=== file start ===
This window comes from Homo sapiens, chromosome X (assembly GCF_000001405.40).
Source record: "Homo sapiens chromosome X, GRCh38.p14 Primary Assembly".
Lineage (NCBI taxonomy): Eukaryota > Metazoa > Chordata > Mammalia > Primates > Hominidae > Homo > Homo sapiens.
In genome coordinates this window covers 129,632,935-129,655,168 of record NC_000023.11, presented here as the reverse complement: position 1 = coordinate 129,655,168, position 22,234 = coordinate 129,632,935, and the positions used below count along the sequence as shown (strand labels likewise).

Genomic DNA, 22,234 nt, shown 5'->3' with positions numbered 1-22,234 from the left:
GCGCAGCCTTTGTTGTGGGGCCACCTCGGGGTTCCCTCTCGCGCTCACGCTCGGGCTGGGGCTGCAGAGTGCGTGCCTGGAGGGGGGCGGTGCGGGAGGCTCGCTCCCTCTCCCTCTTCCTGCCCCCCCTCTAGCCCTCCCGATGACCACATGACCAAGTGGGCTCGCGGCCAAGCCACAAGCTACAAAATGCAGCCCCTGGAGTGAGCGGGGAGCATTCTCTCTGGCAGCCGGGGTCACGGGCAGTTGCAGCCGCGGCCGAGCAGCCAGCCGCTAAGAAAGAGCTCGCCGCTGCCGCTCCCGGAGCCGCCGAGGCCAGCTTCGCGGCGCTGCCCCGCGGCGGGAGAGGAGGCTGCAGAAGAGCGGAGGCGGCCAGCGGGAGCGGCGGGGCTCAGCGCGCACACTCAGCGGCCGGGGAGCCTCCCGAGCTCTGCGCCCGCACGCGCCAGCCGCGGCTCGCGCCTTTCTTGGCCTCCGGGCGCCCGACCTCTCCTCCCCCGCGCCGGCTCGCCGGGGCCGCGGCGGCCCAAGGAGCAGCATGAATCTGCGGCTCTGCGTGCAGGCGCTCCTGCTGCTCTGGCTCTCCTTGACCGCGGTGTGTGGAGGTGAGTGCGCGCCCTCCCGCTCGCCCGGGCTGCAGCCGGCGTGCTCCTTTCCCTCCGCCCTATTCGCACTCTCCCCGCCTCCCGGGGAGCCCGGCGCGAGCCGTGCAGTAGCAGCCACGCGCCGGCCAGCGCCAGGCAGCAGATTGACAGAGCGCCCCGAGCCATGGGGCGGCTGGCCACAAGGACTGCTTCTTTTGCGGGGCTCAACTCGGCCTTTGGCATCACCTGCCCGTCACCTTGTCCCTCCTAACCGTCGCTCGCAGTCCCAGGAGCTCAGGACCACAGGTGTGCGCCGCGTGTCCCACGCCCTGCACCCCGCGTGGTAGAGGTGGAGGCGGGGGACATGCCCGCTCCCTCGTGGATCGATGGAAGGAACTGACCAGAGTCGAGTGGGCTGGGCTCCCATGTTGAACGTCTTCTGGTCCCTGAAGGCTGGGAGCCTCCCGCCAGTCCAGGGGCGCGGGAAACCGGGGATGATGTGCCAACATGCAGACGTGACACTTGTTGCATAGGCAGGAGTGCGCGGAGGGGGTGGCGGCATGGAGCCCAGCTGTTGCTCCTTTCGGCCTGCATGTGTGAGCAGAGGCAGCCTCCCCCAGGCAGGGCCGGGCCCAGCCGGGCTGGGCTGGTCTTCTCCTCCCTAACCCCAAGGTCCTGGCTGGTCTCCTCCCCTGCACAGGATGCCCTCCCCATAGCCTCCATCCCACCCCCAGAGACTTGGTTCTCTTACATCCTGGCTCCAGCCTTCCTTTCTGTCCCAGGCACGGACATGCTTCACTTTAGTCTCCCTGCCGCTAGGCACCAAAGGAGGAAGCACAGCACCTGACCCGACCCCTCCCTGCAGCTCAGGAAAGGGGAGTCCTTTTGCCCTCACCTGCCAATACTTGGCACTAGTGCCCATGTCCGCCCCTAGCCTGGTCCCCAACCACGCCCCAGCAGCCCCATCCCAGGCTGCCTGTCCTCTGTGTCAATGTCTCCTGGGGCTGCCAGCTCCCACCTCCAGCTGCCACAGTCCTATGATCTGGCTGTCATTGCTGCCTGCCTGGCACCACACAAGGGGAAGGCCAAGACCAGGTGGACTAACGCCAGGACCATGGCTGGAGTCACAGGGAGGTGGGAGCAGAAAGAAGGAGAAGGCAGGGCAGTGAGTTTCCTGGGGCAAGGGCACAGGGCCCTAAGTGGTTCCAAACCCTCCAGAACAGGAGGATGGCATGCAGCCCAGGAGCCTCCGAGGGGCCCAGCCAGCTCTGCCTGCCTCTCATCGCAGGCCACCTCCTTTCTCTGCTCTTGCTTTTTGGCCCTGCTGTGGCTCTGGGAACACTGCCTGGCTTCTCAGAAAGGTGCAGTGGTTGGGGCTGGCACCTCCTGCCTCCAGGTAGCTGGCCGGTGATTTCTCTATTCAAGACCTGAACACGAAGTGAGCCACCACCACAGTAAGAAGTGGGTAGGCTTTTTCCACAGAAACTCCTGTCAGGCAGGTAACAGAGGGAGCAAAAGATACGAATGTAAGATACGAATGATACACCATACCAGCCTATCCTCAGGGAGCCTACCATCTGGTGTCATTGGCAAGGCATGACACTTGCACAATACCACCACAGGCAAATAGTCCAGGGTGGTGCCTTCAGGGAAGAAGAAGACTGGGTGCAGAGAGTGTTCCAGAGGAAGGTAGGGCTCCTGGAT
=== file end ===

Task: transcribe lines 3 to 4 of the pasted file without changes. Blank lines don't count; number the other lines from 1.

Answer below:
Lineage (NCBI taxonomy): Eukaryota > Metazoa > Chordata > Mammalia > Primates > Hominidae > Homo > Homo sapiens.
In genome coordinates this window covers 129,632,935-129,655,168 of record NC_000023.11, presented here as the reverse complement: position 1 = coordinate 129,655,168, position 22,234 = coordinate 129,632,935, and the positions used below count along the sequence as shown (strand labels likewise).